PITTSBURGH -- It seems almost crazy now to think that, as recently as last fall, people were suggesting Sidney Crosby was no longer a superstar.
His fellow players around the league certainly knew better.
"At the beginning of the season, he probably didn't get off to his best start," said fellow Hart Trophy nominee Patrick Kane on the phone Tuesday. "He faced adversity and had people questioning him. But the way he answered the bell, that was impressive.''
Indeed, Crosby led the NHL in points, with 66 (30-36) in the 52 games from mid-December on, finishing third in the league scoring race that was won by Kane. Mind you, the Chicago Blackhawks star, who shares the same agent as Crosby, was getting a little anxious about the scoring derby as No. 87 kept pouring it on.
"I texted Pat Brisson one time and was like, 'Tell Sid to slow down here, I'd like to win a [scoring] title here myself.' He was just on fire," said Kane, chucking.
Which is why, when Crosby's lack of offensive productivity was called into question again early in the playoffs during the Penguins' series with theWashington Capitals, Kane was sure it was only a matter of time until he got going again.
"I thought he was absolutely dominant in Game 7 against Tampa Bay," Kane said. "And he looked really fast and possessed [in Game 1 of the Cup finals], just controlling the puck and controlling the game. He got an assist, but he probably could have had five or six points with some of the plays he was making out there. As a fan, it's fun to watch.''
And, Kane added, Crosby is clearly sacrificing personal offense in the playoffs in the name of winning.
"What's fun to watch about him right now, as an offensive player, as a scorer, you have to have that type of impact on the game where you're scoring every game and creating chances," Kane said. "But for the good of his team, he's playing a complete game. It's not just offensive and just trying to pick up points."
"He's still an effective player offensively but it seems like it's not his main focus right now," Kane continued.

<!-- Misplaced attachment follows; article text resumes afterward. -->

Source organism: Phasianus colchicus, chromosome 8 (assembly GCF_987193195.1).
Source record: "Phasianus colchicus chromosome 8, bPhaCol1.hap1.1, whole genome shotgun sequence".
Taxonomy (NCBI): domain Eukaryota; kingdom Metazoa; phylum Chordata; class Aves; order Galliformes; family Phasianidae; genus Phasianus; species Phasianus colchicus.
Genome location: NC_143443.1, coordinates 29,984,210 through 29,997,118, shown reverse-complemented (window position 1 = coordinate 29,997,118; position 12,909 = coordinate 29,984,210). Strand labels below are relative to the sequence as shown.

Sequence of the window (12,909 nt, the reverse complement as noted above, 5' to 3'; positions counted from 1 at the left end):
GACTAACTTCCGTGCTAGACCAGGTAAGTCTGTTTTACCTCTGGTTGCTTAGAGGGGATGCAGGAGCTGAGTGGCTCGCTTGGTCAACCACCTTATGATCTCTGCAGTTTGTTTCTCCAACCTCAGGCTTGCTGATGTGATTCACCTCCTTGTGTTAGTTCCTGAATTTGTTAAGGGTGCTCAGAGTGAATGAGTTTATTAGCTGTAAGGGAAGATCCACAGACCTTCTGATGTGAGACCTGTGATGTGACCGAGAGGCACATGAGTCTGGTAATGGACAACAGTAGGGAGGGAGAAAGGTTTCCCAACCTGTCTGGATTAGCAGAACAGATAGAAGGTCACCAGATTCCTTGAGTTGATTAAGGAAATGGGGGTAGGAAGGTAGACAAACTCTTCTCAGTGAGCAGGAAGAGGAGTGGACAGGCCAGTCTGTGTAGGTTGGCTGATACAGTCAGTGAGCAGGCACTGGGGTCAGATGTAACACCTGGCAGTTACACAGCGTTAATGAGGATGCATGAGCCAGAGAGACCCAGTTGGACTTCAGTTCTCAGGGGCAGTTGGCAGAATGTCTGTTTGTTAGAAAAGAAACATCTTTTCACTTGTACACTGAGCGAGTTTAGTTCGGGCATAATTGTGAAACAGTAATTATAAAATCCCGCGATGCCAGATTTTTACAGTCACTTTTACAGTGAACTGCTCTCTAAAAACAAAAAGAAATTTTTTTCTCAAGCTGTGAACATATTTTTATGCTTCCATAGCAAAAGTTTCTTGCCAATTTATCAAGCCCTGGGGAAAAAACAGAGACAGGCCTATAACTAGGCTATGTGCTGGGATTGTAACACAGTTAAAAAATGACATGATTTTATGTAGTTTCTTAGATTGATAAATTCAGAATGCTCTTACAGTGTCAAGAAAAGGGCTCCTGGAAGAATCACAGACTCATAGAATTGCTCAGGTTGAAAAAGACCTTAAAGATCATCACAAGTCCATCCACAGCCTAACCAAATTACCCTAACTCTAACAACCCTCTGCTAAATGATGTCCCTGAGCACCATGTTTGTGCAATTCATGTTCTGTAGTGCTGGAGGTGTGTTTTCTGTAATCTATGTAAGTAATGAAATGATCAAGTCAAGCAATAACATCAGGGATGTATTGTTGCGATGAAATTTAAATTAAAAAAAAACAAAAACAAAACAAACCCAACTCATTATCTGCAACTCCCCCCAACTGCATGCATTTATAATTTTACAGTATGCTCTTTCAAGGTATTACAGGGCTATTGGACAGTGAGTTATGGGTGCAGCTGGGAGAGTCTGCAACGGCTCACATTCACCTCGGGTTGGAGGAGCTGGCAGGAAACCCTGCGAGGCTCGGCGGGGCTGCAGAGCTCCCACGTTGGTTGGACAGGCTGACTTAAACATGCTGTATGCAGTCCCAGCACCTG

"He just wants to win.''
Crosby's two-way game remains an underrated part of his tool box -- except on his own team, where coach Mike Sullivan uses him often as a shutdown player on the opposing team's top offensive threat.
There are games, like several in the Washington series, in which Crosby doesn't pick up a point. But if you're watching closely, you see that he's had an exceptional night in every other aspect.
When things were tough at the start of the season, when people were piling on, when Crosby's confidence was being challenged, his father told him he'd come out of it stronger because of it.
"I told Sidney then that he would be a better player for getting through that adversity, and I think he is for it," Troy Crosby said Tuesday, while watching his son skate during an optional practice. "I'm proud of him, proud of how he fought through that."
No question, No. 87 now says, that adversity -- as unpleasant as it was then -- has made him a better player today.
"You need to go through those things sometimes, to learn and take lessons from," the Penguins captain said Tuesday. "That's the great thing. You go through different experiences and you think you've grown and gotten better. But that's the most important thing, to keep learning. That's what makes it fun, to be honest. You'd rather not go through those situations, but when you do, you have to try to find ways to make good out of them somehow.''
That outstanding overall game was on display -- at both ends of the ice -- again in Game 1 of the Cup finals against the San Jose Sharks. Game 2 is Wednesday, 8 p.m. ET.
Crosby was simply playing on a different level than any player on either team.
"Sidney Crosby does everything well," said Sharks defenseman Marc-Edouard Vlasic, who has matched up against Crosby practically every time the two have played each other at different levels, on the eve of the Cup finals. "In the first three rounds, put all their top players together and that would be Crosby. It's going to be a lot harder, but a lot more fun."
Fellow star Joe Thornton got an up-close look at Crosby when they were teammates on Canada's 2010 Olympic squad, the one for which Crosby scored the Golden Goal in overtime to break the hearts of Team USA.
"He's a tremendous guy, super guy to be around,'' Thornton said. "He's one of the best to ever play, as far as I'm concerned -- his speed, the way he sees the game. He's very elite. Watching him firsthand as a teammate in 2010, I remember just saying, 'This guy's the real deal. He's a phenom.'"
It's not just God-given talent, though. What has separated Crosby from the pack throughout the years is his unrelenting work ethic. He's constantly thinking about ways to improve his game.
"I don't think he's as good as he is by accident," said Sullivan, who helped spark Crosby's game when he took over as Pittsburgh's coach in December. "As long as I've been associated with this league, I don't know that I've been around a player who has the same work ethic as Sid does as far as that insatiable appetite to just try to get better and be the best. I think that's why he's as good as he is.
"Everybody sees his talent. There's a lot of talented guys out there. But I think his work ethic allows him to be the player that he is. I think it also sets a standard for our team, when your captain and your top player brings a work ethic to the rink every day like he does. He certainly makes my job as the head coach a lot easier, as far as demanding the type of standard we need to in order to be successful.''
Wait, wasn't Crosby washed up seven months ago? Never mind.